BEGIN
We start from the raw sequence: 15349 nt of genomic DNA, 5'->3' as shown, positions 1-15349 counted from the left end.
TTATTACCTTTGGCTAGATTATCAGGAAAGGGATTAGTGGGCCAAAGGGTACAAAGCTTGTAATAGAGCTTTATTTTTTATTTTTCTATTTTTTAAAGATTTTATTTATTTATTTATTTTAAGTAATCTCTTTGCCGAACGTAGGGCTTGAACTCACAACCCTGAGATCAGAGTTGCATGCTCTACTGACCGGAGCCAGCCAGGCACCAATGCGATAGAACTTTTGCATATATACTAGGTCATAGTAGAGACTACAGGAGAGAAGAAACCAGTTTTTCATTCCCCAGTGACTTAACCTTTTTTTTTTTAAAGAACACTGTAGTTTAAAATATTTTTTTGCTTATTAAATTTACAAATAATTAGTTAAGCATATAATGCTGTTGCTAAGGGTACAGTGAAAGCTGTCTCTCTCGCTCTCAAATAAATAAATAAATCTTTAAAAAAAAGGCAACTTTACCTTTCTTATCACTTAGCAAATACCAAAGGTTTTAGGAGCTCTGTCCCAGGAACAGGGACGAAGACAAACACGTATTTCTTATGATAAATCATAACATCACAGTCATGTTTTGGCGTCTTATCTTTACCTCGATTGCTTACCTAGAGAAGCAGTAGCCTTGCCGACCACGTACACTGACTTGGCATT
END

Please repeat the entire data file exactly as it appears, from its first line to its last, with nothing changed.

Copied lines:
We start from the raw sequence: 15349 nt of genomic DNA, 5'->3' as shown, positions 1-15349 counted from the left end.
TTATTACCTTTGGCTAGATTATCAGGAAAGGGATTAGTGGGCCAAAGGGTACAAAGCTTGTAATAGAGCTTTATTTTTTATTTTTCTATTTTTTAAAGATTTTATTTATTTATTTATTTTAAGTAATCTCTTTGCCGAACGTAGGGCTTGAACTCACAACCCTGAGATCAGAGTTGCATGCTCTACTGACCGGAGCCAGCCAGGCACCAATGCGATAGAACTTTTGCATATATACTAGGTCATAGTAGAGACTACAGGAGAGAAGAAACCAGTTTTTCATTCCCCAGTGACTTAACCTTTTTTTTTTTAAAGAACACTGTAGTTTAAAATATTTTTTTGCTTATTAAATTTACAAATAATTAGTTAAGCATATAATGCTGTTGCTAAGGGTACAGTGAAAGCTGTCTCTCTCGCTCTCAAATAAATAAATAAATCTTTAAAAAAAAGGCAACTTTACCTTTCTTATCACTTAGCAAATACCAAAGGTTTTAGGAGCTCTGTCCCAGGAACAGGGACGAAGACAAACACGTATTTCTTATGATAAATCATAACATCACAGTCATGTTTTGGCGTCTTATCTTTACCTCGATTGCTTACCTAGAGAAGCAGTAGCCTTGCCGACCACGTACACTGACTTGGCATT